Don Cornelius, Creator of "Soul Train," Dies At Age 75

LOS ANGELES (AP) -- Don Cornelius, creator of the long-running TV dance show "Soul Train," shot himself to death Wednesday morning at his Los Angeles home, police said. He was 75.

Officers responding to a report of a shooting found Cornelius at his Mulholland Drive home at around 4 a.m., police said. He was pronounced dead of a self-inflicted gunshot wound at 4:56 a.m. at Cedars-Sinai Medical Center, said Los Angeles County Assistant Chief Coroner Ed Winter.

"I am shocked and deeply saddened at the sudden passing of my friend, colleague, and business partner Don Cornelius," said Quincy Jones. "Don was a visionary pioneer and a giant in our business. Before MTV there was `Soul Train,' that will be the great legacy of Don Cornelius. His contributions to television, music and our culture as a whole will never be matched. My heart goes out to Don's family and loved ones."

"Soul Train" began in 1970 in Chicago on WCIU-TV as a local program and aired nationally from 1971 to 2006.

It introduced television audiences to such legendary artists as Aretha Franklin, Marvin Gaye and Barry White and brought the best R&B, soul and later hip-hop acts to TV and had teenagers dance to them. It was one of the first shows to showcase African-Americans prominently, although the dance group was racially mixed. Cornelius was the first host and executive producer.

"There was not programming that targeted any particular ethnicity," he said in 2006, then added: "I'm trying to use euphemisms here, trying to avoid saying there was no television for black folks, which they knew was for them."

Cornelius, who was inducted into the Broadcasting and Cable Hall of Fame in 1995 and has a star on the Hollywood Walk of Fame, said in 2006 he remained grateful to the musicians who made "Soul Train" the destination for the best and latest in black music.

"I figured as long as the music stayed hot and important and good, that there would always be a reason for `Soul Train,'" Cornelius said.

The series spawned a franchise that includes the Soul Train Music Awards, the Soul Train Lady of Soul Awards and the Soul Train Christmas Starfest.

Cornelius stepped down as "Soul Train" host in 1993.

In his later years, Cornelius had a troubled marriage. In 2009, he was sentenced to three years' probation after pleading no contest to misdemeanor spousal battery. In his divorce case that year, he also mentioned having significant health issues.


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  • by Endurance Swimmer Location: Greenville on Feb 3, 2012 at 10:40 PM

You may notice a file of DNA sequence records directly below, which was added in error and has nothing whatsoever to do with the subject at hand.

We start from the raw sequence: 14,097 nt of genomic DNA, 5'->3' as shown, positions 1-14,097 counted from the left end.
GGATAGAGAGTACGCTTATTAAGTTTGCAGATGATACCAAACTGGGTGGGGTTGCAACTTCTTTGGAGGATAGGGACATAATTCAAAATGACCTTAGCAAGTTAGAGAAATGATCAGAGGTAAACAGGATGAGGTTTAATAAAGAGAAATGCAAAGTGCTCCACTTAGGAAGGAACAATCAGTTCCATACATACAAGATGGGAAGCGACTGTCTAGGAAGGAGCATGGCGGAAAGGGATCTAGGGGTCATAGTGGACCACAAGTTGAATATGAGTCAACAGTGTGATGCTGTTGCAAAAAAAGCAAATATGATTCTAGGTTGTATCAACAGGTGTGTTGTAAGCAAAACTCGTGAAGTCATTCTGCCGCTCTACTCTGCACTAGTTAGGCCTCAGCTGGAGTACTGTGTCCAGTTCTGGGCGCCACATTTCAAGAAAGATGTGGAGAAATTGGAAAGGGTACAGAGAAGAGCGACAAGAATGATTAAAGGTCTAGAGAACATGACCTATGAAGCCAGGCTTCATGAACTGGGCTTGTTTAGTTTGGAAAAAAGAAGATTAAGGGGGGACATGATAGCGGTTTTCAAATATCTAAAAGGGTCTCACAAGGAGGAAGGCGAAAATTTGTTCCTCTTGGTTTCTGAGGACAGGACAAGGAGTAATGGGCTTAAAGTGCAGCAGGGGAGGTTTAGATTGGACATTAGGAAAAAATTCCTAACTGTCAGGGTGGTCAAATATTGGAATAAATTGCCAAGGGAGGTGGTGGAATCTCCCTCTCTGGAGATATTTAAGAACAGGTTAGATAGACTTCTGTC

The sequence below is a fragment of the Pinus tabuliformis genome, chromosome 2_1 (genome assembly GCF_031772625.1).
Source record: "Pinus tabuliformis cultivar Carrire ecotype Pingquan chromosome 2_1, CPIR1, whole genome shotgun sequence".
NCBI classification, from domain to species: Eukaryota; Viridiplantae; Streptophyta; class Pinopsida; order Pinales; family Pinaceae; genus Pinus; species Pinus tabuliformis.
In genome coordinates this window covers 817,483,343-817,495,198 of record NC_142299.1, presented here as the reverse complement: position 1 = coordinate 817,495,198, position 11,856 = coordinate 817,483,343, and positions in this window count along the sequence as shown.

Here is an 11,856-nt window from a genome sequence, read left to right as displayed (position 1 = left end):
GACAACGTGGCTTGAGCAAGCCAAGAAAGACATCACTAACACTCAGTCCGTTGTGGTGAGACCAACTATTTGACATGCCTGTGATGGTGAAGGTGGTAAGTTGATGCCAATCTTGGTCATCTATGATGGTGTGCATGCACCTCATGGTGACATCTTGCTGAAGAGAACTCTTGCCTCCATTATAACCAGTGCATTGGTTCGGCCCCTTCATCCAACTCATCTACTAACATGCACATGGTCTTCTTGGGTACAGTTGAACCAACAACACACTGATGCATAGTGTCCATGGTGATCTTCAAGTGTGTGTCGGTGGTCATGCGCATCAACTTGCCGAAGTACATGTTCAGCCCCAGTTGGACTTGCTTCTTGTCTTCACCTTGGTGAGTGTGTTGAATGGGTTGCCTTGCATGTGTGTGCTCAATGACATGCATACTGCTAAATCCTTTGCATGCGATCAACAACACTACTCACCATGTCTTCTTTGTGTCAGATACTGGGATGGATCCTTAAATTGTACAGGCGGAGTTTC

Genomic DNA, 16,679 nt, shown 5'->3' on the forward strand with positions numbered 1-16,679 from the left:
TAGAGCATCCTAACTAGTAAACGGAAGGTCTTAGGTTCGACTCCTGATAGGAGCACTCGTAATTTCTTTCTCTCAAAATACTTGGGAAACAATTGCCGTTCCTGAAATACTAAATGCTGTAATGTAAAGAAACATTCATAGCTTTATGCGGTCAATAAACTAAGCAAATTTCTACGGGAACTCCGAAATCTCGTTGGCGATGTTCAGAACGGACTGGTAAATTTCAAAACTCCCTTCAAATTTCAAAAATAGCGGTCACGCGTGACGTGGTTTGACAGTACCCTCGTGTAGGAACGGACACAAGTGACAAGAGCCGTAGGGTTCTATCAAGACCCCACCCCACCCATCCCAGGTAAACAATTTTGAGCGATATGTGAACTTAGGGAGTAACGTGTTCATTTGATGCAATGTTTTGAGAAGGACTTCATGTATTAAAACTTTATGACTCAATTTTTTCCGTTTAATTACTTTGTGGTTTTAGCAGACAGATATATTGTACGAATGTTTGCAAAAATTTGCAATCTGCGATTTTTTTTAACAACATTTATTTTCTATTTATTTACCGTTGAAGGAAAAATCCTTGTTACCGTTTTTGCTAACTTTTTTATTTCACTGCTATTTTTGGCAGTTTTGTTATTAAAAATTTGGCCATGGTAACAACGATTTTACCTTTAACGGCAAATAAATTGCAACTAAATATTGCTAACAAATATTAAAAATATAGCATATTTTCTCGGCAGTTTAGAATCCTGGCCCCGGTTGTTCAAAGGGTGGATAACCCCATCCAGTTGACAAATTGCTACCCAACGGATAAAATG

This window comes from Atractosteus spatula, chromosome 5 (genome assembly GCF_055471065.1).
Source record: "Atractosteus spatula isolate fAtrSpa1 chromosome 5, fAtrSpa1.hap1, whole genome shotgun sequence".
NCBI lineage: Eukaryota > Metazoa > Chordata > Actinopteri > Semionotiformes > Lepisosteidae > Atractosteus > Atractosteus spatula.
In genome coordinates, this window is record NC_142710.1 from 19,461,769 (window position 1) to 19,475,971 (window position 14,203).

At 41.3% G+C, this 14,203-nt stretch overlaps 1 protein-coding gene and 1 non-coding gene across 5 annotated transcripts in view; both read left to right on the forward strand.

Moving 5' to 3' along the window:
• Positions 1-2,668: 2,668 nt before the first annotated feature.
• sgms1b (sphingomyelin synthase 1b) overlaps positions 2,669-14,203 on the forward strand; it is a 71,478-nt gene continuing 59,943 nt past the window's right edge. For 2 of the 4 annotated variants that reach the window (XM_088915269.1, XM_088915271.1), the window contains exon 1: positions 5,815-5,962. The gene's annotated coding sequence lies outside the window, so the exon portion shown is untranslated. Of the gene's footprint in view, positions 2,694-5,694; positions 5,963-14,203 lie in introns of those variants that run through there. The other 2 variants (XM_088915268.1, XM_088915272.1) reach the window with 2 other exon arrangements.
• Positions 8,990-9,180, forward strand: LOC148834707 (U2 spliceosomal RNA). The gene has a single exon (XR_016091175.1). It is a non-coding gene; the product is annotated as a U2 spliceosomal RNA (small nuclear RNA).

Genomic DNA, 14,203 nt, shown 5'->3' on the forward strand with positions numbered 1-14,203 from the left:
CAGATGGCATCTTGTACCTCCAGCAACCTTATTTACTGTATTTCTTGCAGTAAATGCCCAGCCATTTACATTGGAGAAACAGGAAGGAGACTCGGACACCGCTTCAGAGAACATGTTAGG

I really agree with Audra and others; As a teen in the mid 70's-early 80's, I also watched Soul Train and American Bandstand! Mr. Don Cornelius, you will be missed, and I'm 47 and white, but loved Soul Train!!
  • by Skiy Location: gvillee on Feb 2, 2012 at 11:05 AM
    So he was 75 he could have waited 2 years and it would have diend naturally. Smh
  • by parmele on Feb 2, 2012 at 09:41 AM
    this is the first time i've that reading the comment have been refreshing to read . don would be pleased to see the impact soul train and his life made for both ebony and ivory as well as other races.i respect you all for your comments and for keeping them clean. good to know we still have some people that don't let race over shadow them. rip in don.
  • by Mom Location: NC on Feb 2, 2012 at 05:58 AM
    I am white and watched Sooooouuuuuuuulllll Train every Saturday. It was part of Isis, Bugs Bunny and my Saturday before nothing else was on to watch but my parents football games. Still can't move like that! I would break something trying now. RIP Don. You were part of my childhood. Very sad.
  • by Anonymous on Feb 2, 2012 at 04:33 AM
    I wanted to say this, but Scott beat me to it. Anyhow, you're right, Scott...I always would feel kinda let down when Soul Train came on. It meant that Bugs Bunny, Road Runner, Isis and SHAZAM were all done for the day.
  • by ~ALPHA female~ on Feb 1, 2012 at 11:18 PM
    He shot himself on the first day of Black History Month.... I'll always remember that.
  • by tee Location: gville on Feb 1, 2012 at 07:51 PM
    I was so shocked to hear the news of Don Cornelius. Saturday mornings were for Soul Train, Don your legacy will live on. You created a venue, where we could see artist we wouldn't see on any other TV shows. I'm so sorry,that whatever was so troubling, you felt the need to end your life that way. R.I.P. Don.
  • by tee Location: gville on Feb 1, 2012 at 07:51 PM
    I was so shocked to hear the news of Don Cornelius. Saturday mornings were for Soul Train, Don your legacy will live on. You created a venue, where we could see artist we wouldn't see on any other TV shows. I'm so sorry,that whatever was so troubling, you felt the need to end your life that way. R.I.P. Don.
  • by Anonymous on Feb 1, 2012 at 06:42 PM
    as a white guy i loved watching soul train.the music was great.im talking 70's and 80's music not the stuff on now.rip don
  • by Don Location: Bath on Feb 1, 2012 at 04:42 PM
    Well said ebony and ivory. Well said.
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